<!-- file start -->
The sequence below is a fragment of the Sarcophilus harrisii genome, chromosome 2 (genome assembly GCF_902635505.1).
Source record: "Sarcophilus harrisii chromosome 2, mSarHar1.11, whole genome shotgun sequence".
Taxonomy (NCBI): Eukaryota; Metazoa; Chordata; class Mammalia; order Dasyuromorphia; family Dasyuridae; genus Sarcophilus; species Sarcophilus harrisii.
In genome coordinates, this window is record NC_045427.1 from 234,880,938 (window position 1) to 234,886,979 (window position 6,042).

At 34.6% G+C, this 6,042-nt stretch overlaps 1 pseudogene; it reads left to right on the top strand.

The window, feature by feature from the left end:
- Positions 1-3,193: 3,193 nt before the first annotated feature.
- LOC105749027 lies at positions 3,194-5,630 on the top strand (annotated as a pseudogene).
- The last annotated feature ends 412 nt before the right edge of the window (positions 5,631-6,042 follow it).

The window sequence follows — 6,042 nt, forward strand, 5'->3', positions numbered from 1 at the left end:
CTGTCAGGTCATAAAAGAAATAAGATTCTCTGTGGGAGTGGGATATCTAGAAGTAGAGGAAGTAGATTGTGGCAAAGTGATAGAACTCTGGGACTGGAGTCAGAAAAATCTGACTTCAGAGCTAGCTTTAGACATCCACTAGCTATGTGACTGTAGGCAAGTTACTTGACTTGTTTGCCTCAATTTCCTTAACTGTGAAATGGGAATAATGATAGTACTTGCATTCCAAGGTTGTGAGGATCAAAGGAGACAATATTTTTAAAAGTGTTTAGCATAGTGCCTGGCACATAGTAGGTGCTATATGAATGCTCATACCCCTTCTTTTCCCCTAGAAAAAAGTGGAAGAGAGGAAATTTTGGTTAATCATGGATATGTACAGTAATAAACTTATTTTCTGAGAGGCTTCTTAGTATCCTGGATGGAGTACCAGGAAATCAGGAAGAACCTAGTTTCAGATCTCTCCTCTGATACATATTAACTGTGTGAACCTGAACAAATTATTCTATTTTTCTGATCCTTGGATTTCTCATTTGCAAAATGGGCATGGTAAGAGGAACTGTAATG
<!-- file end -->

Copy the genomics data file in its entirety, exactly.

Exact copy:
The sequence below is a fragment of the Sarcophilus harrisii genome, chromosome 2 (genome assembly GCF_902635505.1).
Source record: "Sarcophilus harrisii chromosome 2, mSarHar1.11, whole genome shotgun sequence".
Taxonomy (NCBI): Eukaryota; Metazoa; Chordata; class Mammalia; order Dasyuromorphia; family Dasyuridae; genus Sarcophilus; species Sarcophilus harrisii.
In genome coordinates, this window is record NC_045427.1 from 234,880,938 (window position 1) to 234,886,979 (window position 6,042).

At 34.6% G+C, this 6,042-nt stretch overlaps 1 pseudogene; it reads left to right on the top strand.

The window, feature by feature from the left end:
- Positions 1-3,193: 3,193 nt before the first annotated feature.
- LOC105749027 lies at positions 3,194-5,630 on the top strand (annotated as a pseudogene).
- The last annotated feature ends 412 nt before the right edge of the window (positions 5,631-6,042 follow it).

The window sequence follows — 6,042 nt, forward strand, 5'->3', positions numbered from 1 at the left end:
CTGTCAGGTCATAAAAGAAATAAGATTCTCTGTGGGAGTGGGATATCTAGAAGTAGAGGAAGTAGATTGTGGCAAAGTGATAGAACTCTGGGACTGGAGTCAGAAAAATCTGACTTCAGAGCTAGCTTTAGACATCCACTAGCTATGTGACTGTAGGCAAGTTACTTGACTTGTTTGCCTCAATTTCCTTAACTGTGAAATGGGAATAATGATAGTACTTGCATTCCAAGGTTGTGAGGATCAAAGGAGACAATATTTTTAAAAGTGTTTAGCATAGTGCCTGGCACATAGTAGGTGCTATATGAATGCTCATACCCCTTCTTTTCCCCTAGAAAAAAGTGGAAGAGAGGAAATTTTGGTTAATCATGGATATGTACAGTAATAAACTTATTTTCTGAGAGGCTTCTTAGTATCCTGGATGGAGTACCAGGAAATCAGGAAGAACCTAGTTTCAGATCTCTCCTCTGATACATATTAACTGTGTGAACCTGAACAAATTATTCTATTTTTCTGATCCTTGGATTTCTCATTTGCAAAATGGGCATGGTAAGAGGAACTGTAATG